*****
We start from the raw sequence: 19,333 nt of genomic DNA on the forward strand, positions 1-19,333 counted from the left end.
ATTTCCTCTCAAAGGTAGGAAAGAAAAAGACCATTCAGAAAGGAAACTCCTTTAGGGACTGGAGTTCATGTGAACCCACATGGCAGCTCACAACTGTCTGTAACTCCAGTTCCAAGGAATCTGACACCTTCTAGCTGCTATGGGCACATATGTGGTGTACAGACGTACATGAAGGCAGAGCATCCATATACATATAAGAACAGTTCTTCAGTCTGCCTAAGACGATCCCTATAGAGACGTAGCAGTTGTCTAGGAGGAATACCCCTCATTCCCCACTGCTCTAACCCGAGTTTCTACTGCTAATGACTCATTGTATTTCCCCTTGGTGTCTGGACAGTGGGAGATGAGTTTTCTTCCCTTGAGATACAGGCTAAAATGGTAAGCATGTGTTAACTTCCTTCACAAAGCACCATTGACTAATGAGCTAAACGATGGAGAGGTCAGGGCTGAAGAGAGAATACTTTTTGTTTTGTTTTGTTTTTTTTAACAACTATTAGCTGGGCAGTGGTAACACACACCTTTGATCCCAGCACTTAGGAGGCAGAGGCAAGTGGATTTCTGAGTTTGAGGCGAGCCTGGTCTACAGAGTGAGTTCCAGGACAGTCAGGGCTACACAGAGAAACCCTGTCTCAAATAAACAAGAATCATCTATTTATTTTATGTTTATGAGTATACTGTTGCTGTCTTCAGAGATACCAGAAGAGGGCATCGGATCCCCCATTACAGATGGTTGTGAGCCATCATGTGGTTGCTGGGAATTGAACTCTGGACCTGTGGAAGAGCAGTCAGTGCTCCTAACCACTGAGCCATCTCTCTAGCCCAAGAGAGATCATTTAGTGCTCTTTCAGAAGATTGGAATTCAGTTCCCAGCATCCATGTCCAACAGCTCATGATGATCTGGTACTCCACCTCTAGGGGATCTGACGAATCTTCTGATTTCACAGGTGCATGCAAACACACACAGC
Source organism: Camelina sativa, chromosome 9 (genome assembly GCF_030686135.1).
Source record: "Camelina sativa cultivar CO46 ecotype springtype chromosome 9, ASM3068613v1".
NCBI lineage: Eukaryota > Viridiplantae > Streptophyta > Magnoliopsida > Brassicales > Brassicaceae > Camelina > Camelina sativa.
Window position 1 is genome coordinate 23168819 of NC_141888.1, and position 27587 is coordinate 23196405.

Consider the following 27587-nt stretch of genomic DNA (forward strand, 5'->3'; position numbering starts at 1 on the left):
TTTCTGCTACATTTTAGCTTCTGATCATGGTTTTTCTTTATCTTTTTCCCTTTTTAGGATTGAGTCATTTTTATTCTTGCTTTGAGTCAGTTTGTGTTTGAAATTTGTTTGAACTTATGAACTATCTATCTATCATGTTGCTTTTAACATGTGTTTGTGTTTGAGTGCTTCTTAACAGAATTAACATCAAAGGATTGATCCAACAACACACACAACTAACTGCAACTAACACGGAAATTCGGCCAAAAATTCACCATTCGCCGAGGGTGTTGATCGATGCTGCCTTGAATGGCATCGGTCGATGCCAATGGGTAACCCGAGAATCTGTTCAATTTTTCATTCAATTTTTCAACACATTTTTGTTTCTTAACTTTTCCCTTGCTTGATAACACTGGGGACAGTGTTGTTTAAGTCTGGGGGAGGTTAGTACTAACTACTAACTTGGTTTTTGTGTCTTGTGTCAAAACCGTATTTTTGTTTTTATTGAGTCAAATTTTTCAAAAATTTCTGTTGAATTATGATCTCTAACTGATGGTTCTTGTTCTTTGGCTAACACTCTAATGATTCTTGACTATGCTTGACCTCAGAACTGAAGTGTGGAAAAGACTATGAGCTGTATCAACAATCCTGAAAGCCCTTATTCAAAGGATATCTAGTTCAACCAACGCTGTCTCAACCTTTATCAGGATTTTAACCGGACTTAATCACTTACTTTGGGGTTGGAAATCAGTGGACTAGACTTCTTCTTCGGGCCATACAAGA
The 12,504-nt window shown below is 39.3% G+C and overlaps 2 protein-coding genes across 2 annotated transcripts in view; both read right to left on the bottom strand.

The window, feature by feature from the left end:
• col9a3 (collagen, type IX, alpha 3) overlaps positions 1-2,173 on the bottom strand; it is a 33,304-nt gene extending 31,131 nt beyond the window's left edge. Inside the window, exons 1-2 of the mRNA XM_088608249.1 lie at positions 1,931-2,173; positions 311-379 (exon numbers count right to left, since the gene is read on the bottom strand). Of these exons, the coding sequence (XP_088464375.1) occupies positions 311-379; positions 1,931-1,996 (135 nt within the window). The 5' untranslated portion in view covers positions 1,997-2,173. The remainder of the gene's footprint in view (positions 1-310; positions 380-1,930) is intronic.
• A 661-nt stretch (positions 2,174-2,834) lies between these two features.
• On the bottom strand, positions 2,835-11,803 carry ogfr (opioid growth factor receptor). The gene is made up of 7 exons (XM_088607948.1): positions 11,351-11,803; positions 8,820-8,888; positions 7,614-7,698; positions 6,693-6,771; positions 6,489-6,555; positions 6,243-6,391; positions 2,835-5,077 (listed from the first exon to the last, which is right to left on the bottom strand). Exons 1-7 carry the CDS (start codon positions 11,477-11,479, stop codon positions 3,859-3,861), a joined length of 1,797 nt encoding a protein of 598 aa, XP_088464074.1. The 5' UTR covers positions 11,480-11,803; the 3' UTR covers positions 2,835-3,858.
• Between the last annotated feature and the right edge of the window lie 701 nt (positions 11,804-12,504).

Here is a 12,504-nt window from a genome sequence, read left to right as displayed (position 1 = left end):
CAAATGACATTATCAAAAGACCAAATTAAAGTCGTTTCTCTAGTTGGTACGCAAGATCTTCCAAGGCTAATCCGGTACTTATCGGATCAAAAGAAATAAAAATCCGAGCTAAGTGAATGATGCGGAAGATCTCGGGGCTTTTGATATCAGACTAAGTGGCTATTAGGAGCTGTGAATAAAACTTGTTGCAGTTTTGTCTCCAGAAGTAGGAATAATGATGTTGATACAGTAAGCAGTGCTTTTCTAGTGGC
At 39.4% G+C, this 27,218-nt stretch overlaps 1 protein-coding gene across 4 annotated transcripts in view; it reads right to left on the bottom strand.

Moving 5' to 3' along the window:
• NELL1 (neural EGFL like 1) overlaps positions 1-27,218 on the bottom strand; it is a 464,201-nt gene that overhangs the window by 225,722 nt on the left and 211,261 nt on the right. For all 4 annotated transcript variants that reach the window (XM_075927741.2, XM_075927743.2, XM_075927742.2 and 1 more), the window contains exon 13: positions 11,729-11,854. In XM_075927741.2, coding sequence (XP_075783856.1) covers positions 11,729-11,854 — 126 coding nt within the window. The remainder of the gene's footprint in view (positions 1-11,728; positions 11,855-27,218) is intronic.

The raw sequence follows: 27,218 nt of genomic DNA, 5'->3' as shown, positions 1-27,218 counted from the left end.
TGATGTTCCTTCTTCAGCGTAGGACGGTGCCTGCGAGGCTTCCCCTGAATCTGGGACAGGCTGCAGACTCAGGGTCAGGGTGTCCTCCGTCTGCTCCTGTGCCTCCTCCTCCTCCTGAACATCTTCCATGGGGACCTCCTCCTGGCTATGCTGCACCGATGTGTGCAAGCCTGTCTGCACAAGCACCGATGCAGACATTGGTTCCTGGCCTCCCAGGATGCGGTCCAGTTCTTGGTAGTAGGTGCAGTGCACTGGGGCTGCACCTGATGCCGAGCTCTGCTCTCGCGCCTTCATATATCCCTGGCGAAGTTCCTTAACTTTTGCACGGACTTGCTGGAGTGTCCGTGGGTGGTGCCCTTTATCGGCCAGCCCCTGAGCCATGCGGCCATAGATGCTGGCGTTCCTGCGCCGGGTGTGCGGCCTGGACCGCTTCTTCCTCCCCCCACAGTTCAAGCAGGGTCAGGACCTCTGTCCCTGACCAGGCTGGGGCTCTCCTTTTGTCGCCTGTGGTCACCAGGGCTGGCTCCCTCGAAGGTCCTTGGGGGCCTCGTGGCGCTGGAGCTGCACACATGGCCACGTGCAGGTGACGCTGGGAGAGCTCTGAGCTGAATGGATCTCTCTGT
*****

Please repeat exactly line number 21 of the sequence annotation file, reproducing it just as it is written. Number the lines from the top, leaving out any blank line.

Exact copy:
TGATGTTCCTTCTTCAGCGTAGGACGGTGCCTGCGAGGCTTCCCCTGAATCTGGGACAGGCTGCAGACTCAGGGTCAGGGTGTCCTCCGTCTGCTCCTGTGCCTCCTCCTCCTCCTGAACATCTTCCATGGGGACCTCCTCCTGGCTATGCTGCACCGATGTGTGCAAGCCTGTCTGCACAAGCACCGATGCAGACATTGGTTCCTGGCCTCCCAGGATGCGGTCCAGTTCTTGGTAGTAGGTGCAGTGCACTGGGGCTGCACCTGATGCCGAGCTCTGCTCTCGCGCCTTCATATATCCCTGGCGAAGTTCCTTAACTTTTGCACGGACTTGCTGGAGTGTCCGTGGGTGGTGCCCTTTATCGGCCAGCCCCTGAGCCATGCGGCCATAGATGCTGGCGTTCCTGCGCCGGGTGTGCGGCCTGGACCGCTTCTTCCTCCCCCCACAGTTCAAGCAGGGTCAGGACCTCTGTCCCTGACCAGGCTGGGGCTCTCCTTTTGTCGCCTGTGGTCACCAGGGCTGGCTCCCTCGAAGGTCCTTGGGGGCCTCGTGGCGCTGGAGCTGCACACATGGCCACGTGCAGGTGACGCTGGGAGAGCTCTGAGCTGAATGGATCTCTCTGT